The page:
What’s the worry? Comforted by massive oil industry advertising campaigns paid for with record profits, the average American could not be blamed for believing that the oil companies can drill oil on land and sea and transport it without a drop being spilled. Nothing could be farther from the truth. The threat of a major oil spill off Alaska’s shores is growing rapidly as oil exploration and extraction expand into the Arctic.

Those of us who work regularly on these issues are alarmed for two principal reasons. First, state and federal environmental oversight of the oil industry in the Arctic has been abhorrent. And second, engineers and other experts widely agree that the technology to contain oil spills in sea ice environments simply doesn’t exist.

Experts point to a yawning gap in “oil spill response” capacities between Arctic and temperate zones. If oil is spilled in the Arctic, we should expect it to stay

Exxon Valdez spill
Aftermath of the Exxon Valdez spill. EXXON VALDEZ OIL SPILL TRUSTEE COUNCIL

there. We know all too well the impact of spilled oil on bird life and marine mammals, including polar bears: they die. MMS itself has said that the likelihood of a major oil spill in the Chukchi Sea is somewhere between 30 and 50 percent. Yet, most experts contend that it is exceedingly difficult, if not impossible, to use booms and other conventional technology to soak up heavy crude oil in waters covered in icebergs and sea ice.

The Exxon Valdez disaster, the worst oil spill in US history, did catalyze improvements in the industry. But industry problems have persisted in the Arctic, including slipshod maintenance of key parts of the Trans Alaska Pipeline and North Slope oil facilities.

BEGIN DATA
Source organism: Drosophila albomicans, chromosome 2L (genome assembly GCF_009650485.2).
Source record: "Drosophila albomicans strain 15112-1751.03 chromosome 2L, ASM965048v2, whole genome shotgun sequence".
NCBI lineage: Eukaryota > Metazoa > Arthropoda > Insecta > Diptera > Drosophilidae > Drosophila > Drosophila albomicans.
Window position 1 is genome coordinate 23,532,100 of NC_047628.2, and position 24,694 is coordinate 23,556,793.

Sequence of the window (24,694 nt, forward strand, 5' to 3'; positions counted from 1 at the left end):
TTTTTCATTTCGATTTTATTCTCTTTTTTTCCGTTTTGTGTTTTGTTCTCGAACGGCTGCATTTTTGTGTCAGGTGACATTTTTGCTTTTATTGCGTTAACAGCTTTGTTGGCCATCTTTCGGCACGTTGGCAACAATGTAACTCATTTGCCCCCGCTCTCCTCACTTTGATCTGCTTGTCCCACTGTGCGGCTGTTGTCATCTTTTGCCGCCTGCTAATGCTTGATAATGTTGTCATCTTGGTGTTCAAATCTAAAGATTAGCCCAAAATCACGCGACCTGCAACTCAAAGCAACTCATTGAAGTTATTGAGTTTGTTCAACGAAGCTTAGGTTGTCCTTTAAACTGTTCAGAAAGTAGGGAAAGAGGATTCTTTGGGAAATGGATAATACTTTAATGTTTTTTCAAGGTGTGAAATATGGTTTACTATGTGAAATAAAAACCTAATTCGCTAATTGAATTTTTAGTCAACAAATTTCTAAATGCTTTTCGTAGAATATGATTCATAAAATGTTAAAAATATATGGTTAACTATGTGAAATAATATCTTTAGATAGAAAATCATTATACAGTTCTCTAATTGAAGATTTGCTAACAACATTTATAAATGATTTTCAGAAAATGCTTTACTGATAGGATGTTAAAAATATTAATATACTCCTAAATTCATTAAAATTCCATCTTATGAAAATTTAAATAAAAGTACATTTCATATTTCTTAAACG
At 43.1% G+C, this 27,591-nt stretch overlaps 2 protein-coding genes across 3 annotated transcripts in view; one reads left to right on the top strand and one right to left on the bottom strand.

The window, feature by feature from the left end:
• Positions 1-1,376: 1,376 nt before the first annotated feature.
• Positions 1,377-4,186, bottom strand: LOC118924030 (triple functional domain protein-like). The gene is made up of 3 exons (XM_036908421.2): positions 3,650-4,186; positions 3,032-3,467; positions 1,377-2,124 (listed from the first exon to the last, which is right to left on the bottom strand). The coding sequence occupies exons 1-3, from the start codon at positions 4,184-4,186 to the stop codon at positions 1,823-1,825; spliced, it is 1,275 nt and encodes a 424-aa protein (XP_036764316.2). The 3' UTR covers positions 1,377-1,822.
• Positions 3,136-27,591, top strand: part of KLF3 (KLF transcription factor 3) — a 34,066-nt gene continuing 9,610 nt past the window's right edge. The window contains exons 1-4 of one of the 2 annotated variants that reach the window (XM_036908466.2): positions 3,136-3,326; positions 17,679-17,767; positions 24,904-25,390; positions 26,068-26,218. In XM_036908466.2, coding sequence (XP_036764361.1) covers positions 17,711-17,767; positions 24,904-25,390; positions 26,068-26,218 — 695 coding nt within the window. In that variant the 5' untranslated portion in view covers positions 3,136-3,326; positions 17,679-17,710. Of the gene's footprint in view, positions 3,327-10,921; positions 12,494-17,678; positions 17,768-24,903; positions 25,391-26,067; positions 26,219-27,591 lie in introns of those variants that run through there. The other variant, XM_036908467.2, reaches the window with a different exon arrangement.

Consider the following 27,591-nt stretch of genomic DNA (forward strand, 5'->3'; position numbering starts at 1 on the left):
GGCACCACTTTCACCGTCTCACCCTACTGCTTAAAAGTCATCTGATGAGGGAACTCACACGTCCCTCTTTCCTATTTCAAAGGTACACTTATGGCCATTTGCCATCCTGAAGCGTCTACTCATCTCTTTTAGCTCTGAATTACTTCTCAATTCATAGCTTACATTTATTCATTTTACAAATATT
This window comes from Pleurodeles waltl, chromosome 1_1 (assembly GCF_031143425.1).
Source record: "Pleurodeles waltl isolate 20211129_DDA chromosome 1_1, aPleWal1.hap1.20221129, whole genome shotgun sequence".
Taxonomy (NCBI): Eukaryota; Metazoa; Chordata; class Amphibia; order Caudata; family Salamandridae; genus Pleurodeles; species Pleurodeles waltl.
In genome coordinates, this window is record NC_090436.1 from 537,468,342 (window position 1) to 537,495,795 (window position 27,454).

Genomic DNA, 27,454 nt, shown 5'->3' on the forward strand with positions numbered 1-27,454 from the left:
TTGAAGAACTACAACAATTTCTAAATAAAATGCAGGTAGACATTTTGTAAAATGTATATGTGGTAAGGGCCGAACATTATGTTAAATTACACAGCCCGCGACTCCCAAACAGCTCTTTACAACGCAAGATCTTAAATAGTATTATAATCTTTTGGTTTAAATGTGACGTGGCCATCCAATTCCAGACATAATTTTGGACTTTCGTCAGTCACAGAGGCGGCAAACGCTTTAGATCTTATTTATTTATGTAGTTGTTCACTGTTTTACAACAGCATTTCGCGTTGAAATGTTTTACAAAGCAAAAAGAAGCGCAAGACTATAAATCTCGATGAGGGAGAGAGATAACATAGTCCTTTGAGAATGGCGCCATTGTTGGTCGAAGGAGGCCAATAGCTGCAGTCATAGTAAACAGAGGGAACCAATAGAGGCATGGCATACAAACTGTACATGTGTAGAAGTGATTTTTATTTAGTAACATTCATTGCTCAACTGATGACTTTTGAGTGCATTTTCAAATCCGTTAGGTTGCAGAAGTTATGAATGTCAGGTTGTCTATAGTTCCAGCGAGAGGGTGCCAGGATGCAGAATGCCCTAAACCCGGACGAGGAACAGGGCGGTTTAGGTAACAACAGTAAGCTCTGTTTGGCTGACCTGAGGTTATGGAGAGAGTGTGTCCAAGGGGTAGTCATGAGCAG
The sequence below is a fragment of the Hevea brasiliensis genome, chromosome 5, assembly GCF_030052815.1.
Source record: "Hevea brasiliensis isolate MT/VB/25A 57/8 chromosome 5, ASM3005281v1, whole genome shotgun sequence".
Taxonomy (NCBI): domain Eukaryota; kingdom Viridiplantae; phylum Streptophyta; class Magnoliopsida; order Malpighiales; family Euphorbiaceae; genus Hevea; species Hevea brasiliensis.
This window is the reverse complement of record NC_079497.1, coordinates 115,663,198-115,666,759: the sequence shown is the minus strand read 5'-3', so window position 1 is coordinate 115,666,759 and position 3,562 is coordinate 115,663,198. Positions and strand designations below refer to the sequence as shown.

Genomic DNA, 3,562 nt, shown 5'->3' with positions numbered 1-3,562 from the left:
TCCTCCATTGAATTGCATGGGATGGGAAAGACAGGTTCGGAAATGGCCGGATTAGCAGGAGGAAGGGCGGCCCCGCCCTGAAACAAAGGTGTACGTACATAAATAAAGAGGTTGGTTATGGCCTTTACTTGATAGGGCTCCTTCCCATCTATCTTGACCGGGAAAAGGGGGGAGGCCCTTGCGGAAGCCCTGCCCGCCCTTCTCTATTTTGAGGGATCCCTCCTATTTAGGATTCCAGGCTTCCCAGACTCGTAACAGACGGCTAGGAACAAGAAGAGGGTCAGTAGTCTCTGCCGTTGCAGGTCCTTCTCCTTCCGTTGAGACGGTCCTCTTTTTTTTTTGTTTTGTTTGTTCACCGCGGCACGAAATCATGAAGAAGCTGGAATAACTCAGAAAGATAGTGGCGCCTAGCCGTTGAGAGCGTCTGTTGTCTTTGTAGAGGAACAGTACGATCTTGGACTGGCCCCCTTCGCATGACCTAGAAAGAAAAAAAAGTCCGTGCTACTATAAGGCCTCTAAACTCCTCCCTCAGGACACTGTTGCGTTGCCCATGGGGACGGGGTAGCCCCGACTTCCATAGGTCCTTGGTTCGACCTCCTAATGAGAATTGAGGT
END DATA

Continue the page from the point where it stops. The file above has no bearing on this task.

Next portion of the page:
On Prudhoe Bay, a lack of maintenance has caused major oil spills, leading to previous court injunctions against offshore exploration. British Petroleum went years without maintaining one of its North Slope pipelines, resulting in a spill of 200,000 gallons of oil in 2006 and a 3-day shutdown of BP’s operations.

MMS has repeatedly demonstrated its allegiance to the oil industry, and there is a revolving door between the MMS and the industry as they trade senior staff back and forth.

At sea, Shell Oil has aggressively pursued plans to develop offshore oil deposits. But Shell’s exploration activity in the Beaufort Sea was halted when the Ninth Circuit Court of Appeals ruled that seismic testing would harm noise-sensitive bowhead whales and the indigenous communities that harvest them. The village of Point Hope, Alaska, joined by numerous native and environmental groups, is now challenging offshore development on the 2.9 million acres in the Chukchi Sea, contending that MMS violated federal environmental laws when it conducted the lease sales.